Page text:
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Flashcards in aligning frames Deck (27)
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1

The tool you’ll reach for the most

an optical screwdriver

2

When you work with frames, you'll use what?

When you work with frames, you’ll use several different optical screwdriver blade sizes.

3

Knowing the correct blade width to use is very important, why?

Knowing the correct blade width to use is very important, because the screws are so small that you can easily ruin a frame or strip the screw slot.

4

When you’re working with frames, here’s a good rule of thumb:

When you’re working with frames, here’s a good rule of thumb: Always select the widest screwdriver blade you can use without scratching a frame. It’s best to hold the shaft of the screwdriver between your fingers and press the top of the screwdriver to the palm of your hand while you twist the screwdriver.

5

And here’s another tip.

And here’s another tip. Eyeglass screws can occasionally loosen, especially in the hinge as the temples are opened and closed. We sometimes put a tiny drop of Loctite or clear fingernail polish on the end of a screw before inserting it to help prevent it from backing out.

6

lens axis pliers

To turn the lens so it’s aligned correctly in the frame, we use lens axis pliers like the pair shown below. They grab the lens on the front and back so we can rotate it.

7

Hot salt pans

Hot salt pans, contain heated table salt. Other types of hot pans use small glass beads. I personally don’t have a preference, but the salt is less expensive.

8

Forced hot air warmers

Forced hot air warmers allow you to adjust the temperature of the heat and to apply a more direct stream of hot air evenly to the area of a frame needing adjustment. This is a more modern, cleaner way to heat frames, so many people no longer use the pans.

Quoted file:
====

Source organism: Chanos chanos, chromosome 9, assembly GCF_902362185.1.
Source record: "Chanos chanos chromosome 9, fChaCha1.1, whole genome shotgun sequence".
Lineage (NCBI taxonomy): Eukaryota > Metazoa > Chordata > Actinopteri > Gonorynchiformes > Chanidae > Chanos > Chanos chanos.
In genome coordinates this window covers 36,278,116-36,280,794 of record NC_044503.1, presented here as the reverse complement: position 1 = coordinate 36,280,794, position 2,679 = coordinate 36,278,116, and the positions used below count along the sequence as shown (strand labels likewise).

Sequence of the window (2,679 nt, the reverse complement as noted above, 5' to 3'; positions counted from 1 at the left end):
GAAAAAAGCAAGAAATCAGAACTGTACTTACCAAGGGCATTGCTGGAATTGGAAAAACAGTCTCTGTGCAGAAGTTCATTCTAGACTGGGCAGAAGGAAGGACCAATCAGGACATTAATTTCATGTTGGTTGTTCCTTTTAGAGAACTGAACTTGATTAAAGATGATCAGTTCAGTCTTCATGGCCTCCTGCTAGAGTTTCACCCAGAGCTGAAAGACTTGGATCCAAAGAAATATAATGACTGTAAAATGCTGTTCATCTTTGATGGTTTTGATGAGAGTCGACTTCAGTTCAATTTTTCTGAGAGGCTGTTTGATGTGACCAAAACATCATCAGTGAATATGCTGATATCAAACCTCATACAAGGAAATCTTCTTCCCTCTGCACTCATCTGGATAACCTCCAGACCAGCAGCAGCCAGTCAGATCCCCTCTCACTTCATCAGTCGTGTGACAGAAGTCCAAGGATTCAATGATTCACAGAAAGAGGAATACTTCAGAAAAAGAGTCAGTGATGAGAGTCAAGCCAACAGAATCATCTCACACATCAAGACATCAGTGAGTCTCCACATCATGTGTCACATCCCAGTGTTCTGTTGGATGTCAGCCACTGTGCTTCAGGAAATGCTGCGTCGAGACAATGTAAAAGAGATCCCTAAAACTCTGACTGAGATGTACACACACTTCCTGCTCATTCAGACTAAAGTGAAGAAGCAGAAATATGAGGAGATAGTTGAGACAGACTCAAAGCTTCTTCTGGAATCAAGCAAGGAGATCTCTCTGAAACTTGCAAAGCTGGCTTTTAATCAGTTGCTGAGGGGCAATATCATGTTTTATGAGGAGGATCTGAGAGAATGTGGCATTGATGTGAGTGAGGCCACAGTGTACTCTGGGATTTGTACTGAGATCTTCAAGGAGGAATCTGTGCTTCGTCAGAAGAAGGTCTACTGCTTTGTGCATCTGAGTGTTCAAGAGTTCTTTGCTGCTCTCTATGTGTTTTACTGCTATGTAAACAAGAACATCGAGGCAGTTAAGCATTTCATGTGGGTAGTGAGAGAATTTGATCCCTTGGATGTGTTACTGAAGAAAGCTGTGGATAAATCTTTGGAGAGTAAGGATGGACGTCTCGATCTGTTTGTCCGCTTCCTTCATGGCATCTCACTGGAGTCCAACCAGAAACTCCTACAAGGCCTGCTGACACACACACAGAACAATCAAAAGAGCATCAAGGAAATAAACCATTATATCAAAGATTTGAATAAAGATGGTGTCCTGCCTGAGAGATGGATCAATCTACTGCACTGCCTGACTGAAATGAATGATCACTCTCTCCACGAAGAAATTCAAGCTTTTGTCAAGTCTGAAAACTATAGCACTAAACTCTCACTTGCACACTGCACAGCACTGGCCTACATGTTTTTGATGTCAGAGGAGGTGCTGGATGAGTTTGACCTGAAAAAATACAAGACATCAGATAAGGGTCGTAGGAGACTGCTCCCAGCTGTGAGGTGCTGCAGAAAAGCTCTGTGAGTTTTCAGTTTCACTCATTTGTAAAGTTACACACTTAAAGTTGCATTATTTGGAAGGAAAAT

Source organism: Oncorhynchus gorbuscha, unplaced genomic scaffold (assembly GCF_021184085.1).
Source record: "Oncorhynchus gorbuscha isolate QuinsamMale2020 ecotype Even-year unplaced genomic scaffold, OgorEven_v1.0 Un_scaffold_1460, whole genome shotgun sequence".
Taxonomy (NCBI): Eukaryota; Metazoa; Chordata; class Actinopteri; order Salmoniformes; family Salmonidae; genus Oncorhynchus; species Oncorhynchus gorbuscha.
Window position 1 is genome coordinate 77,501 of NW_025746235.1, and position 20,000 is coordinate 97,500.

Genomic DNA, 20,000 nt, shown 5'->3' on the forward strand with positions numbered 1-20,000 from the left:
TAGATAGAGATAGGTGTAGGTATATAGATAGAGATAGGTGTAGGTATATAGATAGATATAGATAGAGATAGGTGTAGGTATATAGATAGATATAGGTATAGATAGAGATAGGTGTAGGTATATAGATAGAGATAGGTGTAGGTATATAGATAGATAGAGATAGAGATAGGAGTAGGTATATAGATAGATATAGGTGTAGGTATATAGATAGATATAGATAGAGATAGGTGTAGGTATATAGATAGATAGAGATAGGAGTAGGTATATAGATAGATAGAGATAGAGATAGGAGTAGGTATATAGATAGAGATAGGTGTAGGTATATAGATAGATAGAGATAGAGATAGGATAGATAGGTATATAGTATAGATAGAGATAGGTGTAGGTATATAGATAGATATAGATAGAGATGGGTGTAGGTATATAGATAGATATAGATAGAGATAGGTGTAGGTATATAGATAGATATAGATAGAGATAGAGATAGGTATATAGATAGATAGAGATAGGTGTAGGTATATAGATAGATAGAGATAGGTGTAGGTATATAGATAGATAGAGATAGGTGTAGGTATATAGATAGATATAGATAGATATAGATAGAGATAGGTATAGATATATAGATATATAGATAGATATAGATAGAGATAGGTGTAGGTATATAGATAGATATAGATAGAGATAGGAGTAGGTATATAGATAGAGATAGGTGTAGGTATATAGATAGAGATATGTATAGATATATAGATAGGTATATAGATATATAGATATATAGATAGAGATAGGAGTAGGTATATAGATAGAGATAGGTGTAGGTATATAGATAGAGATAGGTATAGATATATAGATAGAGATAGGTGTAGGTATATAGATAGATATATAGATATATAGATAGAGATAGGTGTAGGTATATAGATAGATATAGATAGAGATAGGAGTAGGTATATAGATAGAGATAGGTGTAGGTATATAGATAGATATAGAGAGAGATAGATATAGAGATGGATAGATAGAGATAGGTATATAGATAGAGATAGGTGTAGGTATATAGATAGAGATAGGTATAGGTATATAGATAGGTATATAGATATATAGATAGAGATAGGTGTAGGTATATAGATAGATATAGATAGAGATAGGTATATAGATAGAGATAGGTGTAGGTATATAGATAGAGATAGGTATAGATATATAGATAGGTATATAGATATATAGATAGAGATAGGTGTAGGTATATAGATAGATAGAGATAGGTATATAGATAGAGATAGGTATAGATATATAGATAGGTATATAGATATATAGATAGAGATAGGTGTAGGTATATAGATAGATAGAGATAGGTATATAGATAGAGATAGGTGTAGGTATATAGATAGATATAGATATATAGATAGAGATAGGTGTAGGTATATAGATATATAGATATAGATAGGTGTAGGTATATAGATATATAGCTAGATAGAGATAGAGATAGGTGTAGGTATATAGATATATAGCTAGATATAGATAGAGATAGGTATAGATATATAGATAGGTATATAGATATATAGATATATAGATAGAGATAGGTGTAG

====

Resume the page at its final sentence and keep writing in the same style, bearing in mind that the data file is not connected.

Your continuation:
9

pans using hot salt or glass beads have some additional drawbacks

pans using hot salt or glass beads have some additional drawbacks. For example, they can damage certain frame materials and lens coatings. That’s another reason why we often choose to use hot air instead.

10

lens caliper

lens caliper, which you’ll use to measure the center thickness of a lens. For instance, you’ll use this tool to determine whether you’re working with a regular lens that’s two millimeters thick or a safety lens that should be a minimum of three millimeters thick.

11

distometer

distometer to measure vertex distance.

12

pantoscopic tilt

the downward angle of a frame

13

In general, we aim for a pantoscopic tilt of what?

In general, we aim for a pantoscopic tilt of about 10 degrees. When we’re dealing with lenses that have a reading portion such as a bifocal portion at the bottom of the lens, or when we’re giving customers lenses that are custom-designed, we shoot for 5 to 15 degrees of tilt.

14

Every two degrees of pantoscopic tilt added to a frame front effectively lowers the optical center of the lens by how much?

one millimeter.

2° of pantoscopic tilt = optical center ↓1 mm

15

retroscopic tilt.

retroscopic tilt. Here, the upper portion of the frame is closer to the eyes than the lower part of the frame, Frames with this type of tilt look odd—and worse yet, people can’t see well with them. As you learned in today’s reading, you can often fix this problem using your hands and optical pliers.

16

orthoscopic tilt.

orthoscopic tilt. This means that the lenses are the same distance from the eye at the top and bottom of the frame.

17

face form,

face form how a pair of glasses wraps around a person’s face.

18

positive face form.

positive face form. This means that the frames curve slightly to follow the contours of the face. In this form, the bridge of the glasses will be slightly forward from the endpieces.

19

typically we aim for this face form

positive face form.

20

Vertex

Vertex, as you learned earlier, is the distance between the cornea and the back of an eyeglass lens.

21

Short vertex (too close to eye) =



More minus power



22

Long vertex (too far from eye =


Long vertex (too far from eye = More plus power

23

you’ll want your client’s glasses to sit at about the same distance from the eye—

—12 millimeters.

24

If the vertex distance is too close to or too far from the eyes, what will happen?

If the vertex distance is too close to or too far from the eyes, the power of the lenses will be too strong or too weak. We call this altered power the effective power of the lenses.

25

a perfectly aligned frame

a trued frame

26

alingeing the frame

Your first step will be to check the four-point touch of the frame.

27

to check the four-point touch of the frame.

to do this, you’ll place the frame upside-down with the temples open on a flat surface. When you do this, you should see that the frame touches the surface in four places: both tops of the earpieces and both endpieces of the eyewire. If it does, your alignment won’t be far off. (Be aware, however, that your client’s ears may not be level—so one temple may need to be higher than the other for the frame to look straight on the person’s head. We’ll talk more about this in the next lesson.)